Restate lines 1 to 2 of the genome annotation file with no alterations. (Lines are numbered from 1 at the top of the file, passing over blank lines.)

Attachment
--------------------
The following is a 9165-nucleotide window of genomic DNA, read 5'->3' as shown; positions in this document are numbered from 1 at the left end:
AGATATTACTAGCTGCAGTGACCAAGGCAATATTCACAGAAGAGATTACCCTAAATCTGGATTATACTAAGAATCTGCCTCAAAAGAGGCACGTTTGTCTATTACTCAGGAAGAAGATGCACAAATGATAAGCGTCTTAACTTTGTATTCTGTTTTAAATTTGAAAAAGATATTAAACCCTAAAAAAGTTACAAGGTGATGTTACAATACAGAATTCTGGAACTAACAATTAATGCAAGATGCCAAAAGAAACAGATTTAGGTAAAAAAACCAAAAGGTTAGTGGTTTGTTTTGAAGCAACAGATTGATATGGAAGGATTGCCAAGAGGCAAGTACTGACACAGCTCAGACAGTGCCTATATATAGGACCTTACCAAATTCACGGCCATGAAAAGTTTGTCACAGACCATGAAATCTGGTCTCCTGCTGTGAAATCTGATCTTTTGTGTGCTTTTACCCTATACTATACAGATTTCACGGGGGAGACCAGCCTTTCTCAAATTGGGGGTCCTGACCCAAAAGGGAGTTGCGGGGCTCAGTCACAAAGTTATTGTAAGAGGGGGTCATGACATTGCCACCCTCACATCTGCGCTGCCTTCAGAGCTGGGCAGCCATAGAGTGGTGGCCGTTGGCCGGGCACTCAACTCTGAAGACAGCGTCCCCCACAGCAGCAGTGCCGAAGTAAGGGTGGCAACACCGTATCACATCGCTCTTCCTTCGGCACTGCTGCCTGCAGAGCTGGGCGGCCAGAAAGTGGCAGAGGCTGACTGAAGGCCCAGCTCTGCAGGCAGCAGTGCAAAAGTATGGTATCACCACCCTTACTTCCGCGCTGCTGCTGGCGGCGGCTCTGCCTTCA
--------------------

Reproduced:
The following is a 9165-nucleotide window of genomic DNA, read 5'->3' as shown; positions in this document are numbered from 1 at the left end:
AGATATTACTAGCTGCAGTGACCAAGGCAATATTCACAGAAGAGATTACCCTAAATCTGGATTATACTAAGAATCTGCCTCAAAAGAGGCACGTTTGTCTATTACTCAGGAAGAAGATGCACAAATGATAAGCGTCTTAACTTTGTATTCTGTTTTAAATTTGAAAAAGATATTAAACCCTAAAAAAGTTACAAGGTGATGTTACAATACAGAATTCTGGAACTAACAATTAATGCAAGATGCCAAAAGAAACAGATTTAGGTAAAAAAACCAAAAGGTTAGTGGTTTGTTTTGAAGCAACAGATTGATATGGAAGGATTGCCAAGAGGCAAGTACTGACACAGCTCAGACAGTGCCTATATATAGGACCTTACCAAATTCACGGCCATGAAAAGTTTGTCACAGACCATGAAATCTGGTCTCCTGCTGTGAAATCTGATCTTTTGTGTGCTTTTACCCTATACTATACAGATTTCACGGGGGAGACCAGCCTTTCTCAAATTGGGGGTCCTGACCCAAAAGGGAGTTGCGGGGCTCAGTCACAAAGTTATTGTAAGAGGGGGTCATGACATTGCCACCCTCACATCTGCGCTGCCTTCAGAGCTGGGCAGCCATAGAGTGGTGGCCGTTGGCCGGGCACTCAACTCTGAAGACAGCGTCCCCCACAGCAGCAGTGCCGAAGTAAGGGTGGCAACACCGTATCACATCGCTCTTCCTTCGGCACTGCTGCCTGCAGAGCTGGGCGGCCAGAAAGTGGCAGAGGCTGACTGAAGGCCCAGCTCTGCAGGCAGCAGTGCAAAAGTATGGTATCACCACCCTTACTTCCGCGCTGCTGCTGGCGGCGGCTCTGCCTTCA